Colorado Technical University in Colorado Springs and four other schools will be suspended from enrolling new students under the GI Bill by the Department of Veterans Affairs in 60 days.
The federal agency cited “advertising, sales or enrollment practices that are erroneous, deceptive or misleading” for suspending Colorado Tech, its corporate sibling InterContinental University, Bellevue University, Temple University and University of Phoenix from the GI Bill program unless “corrective action” is taken in 60 days. The program provides student financial aid to veterans.
Colorado Tech had 23,600 students to end 2019 and generated nearly $400 million in revenue, according to the annual report of its parent company, Perdoceo Education Corp., which also owns InterContinental. Colorado Tech had 4,008 students on the GI Bill during the past federal fiscal year, ended Sept. 30, and received nearly $32 million for nearly 3,300 students during the same period. Nearly 200 students filed complaints with VA against Colorado Tech during the past fiscal year.
The VA suspension move comes about a year after Career Education, Perdoceo’s previous name, agreed to erase nearly $500 million in debt incurred by former students as part of a settlement with attorneys general from 48 states and the District of Columbia. That deal resolved allegations that Career Education lied about job placement rates and misled potential students to get them to enroll.
The VA said current students would not be affected by the action as long as they maintain continuous enrollment. But the agency also noted that state agencies responsible for approving programs might choose to take their own actions based on the VA’s decision and that could affect current students. The VA pledged to keep students informed about “any developments that would impact them.”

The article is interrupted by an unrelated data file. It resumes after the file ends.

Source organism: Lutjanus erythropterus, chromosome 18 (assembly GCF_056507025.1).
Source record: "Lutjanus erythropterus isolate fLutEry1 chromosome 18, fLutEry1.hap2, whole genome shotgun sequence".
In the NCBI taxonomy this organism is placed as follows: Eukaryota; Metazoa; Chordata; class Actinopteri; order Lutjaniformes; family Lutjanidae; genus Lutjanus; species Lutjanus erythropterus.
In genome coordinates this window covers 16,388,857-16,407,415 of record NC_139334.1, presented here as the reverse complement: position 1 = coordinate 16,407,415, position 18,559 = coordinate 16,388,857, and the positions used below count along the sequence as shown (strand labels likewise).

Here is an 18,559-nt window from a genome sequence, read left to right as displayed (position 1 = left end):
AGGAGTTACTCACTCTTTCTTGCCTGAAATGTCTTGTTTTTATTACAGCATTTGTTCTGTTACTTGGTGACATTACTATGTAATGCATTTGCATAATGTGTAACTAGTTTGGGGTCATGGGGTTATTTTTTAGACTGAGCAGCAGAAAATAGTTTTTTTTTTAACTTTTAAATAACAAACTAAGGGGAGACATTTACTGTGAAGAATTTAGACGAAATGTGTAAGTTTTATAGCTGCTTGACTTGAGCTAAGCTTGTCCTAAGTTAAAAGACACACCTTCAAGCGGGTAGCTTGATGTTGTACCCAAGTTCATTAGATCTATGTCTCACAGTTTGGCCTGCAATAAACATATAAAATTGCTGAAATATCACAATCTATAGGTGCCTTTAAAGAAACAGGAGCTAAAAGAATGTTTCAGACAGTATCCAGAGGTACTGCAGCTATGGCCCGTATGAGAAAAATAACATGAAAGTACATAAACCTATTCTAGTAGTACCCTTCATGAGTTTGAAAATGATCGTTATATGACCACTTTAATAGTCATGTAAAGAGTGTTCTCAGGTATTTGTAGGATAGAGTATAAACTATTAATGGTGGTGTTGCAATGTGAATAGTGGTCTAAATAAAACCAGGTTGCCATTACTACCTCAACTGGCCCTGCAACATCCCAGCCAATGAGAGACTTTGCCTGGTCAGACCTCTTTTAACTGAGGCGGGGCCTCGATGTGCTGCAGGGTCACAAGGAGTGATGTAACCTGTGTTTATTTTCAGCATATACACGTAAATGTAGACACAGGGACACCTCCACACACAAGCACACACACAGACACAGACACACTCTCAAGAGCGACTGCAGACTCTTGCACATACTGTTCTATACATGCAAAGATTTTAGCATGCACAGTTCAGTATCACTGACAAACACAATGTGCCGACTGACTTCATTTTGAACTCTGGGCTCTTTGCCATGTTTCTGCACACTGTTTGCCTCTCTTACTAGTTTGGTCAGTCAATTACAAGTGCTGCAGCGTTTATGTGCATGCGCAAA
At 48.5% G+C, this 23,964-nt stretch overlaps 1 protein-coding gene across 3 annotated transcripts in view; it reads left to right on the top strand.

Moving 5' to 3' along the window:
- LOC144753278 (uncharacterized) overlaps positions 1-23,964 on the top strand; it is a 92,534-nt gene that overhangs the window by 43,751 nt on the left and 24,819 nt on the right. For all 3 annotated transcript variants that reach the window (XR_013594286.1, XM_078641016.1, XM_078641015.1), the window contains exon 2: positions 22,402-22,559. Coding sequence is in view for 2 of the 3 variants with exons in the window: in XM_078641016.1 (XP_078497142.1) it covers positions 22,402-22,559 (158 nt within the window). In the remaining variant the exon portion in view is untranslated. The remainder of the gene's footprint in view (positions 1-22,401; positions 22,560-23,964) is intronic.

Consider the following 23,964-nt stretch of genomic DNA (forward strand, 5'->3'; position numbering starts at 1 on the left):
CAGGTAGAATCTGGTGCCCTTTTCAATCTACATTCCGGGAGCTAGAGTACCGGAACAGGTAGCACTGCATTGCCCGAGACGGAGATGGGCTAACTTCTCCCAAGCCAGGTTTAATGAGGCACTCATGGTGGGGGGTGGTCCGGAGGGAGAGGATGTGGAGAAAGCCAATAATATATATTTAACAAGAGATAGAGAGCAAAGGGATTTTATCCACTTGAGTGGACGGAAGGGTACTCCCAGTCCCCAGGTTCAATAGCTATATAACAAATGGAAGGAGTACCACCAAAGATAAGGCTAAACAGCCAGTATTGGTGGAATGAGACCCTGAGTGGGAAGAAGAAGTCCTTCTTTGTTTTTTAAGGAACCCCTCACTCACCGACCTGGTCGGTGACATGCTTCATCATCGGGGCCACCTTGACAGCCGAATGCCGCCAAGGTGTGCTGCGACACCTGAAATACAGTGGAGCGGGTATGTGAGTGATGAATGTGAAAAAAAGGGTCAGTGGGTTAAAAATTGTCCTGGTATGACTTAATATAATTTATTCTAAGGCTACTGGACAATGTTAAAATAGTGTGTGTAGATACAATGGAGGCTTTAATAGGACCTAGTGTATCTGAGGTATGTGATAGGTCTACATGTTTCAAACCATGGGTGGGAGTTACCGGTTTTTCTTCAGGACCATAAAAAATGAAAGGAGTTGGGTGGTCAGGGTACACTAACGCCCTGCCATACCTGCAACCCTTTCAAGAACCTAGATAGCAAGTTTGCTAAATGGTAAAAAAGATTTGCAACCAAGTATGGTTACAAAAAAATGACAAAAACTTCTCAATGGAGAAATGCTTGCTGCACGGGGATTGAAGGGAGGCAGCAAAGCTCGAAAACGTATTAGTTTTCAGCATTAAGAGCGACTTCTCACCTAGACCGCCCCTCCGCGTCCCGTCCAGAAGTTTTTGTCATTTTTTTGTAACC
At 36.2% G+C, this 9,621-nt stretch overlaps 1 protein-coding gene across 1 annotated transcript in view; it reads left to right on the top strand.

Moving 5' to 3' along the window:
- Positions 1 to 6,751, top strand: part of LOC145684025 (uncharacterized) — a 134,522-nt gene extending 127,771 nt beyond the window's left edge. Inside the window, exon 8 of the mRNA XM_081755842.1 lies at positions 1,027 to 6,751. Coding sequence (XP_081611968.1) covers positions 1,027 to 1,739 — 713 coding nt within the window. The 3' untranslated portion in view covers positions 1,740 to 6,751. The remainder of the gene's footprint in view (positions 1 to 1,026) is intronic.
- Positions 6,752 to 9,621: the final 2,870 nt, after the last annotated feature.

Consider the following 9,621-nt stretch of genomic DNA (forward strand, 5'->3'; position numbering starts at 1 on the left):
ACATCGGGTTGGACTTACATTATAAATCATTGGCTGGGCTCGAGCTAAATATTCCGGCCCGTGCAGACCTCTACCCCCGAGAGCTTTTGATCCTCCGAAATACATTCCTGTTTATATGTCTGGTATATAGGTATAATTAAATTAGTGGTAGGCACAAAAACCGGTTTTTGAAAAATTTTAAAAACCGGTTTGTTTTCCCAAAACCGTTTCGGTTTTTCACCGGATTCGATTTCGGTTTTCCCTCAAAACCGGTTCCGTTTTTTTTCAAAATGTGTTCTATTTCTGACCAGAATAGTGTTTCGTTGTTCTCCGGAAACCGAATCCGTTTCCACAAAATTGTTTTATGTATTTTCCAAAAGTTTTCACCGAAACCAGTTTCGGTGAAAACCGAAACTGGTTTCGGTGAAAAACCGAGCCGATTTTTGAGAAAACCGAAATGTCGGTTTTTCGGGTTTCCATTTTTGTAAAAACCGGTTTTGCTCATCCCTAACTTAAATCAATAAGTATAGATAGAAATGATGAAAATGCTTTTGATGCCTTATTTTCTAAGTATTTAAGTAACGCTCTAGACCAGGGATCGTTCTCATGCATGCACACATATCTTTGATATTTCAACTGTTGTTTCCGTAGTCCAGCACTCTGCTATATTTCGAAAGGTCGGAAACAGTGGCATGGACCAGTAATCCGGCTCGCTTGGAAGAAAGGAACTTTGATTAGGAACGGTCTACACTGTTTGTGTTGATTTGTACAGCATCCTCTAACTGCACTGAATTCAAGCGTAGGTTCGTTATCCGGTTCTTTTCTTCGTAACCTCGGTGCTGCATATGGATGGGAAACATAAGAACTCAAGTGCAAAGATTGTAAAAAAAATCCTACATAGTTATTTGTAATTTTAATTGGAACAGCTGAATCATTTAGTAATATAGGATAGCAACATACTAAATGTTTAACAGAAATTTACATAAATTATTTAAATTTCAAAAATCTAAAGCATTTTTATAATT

Perdoceo said in a statement, “We believe that we can demonstrate to the VA that we are in full compliance with their requirements and that necessary corrective action, if any, has already been taken.”
The VA said there are 16,615 GI Bill students at the five campuses, including nearly 3,000 at Colorado Tech.
“Our aim in taking this action is to protect Veterans and their dependents’ GI Bill benefits and comply with the law,” said VA Secretary Robert Wilkie. “The department is committed to helping beneficiaries avoid any negative consequences that may result.”
Carrie Wofford, president of the advocacy group Veterans Education Success, said in a statement that the VA’s decision was “more than justified” and sends the message that “the federal government and taxpayers will no longer tolerate schools that seek to defraud veterans and other military-connected students out of their hard-earned federal education benefits.”
The Associated Press contributed to this report.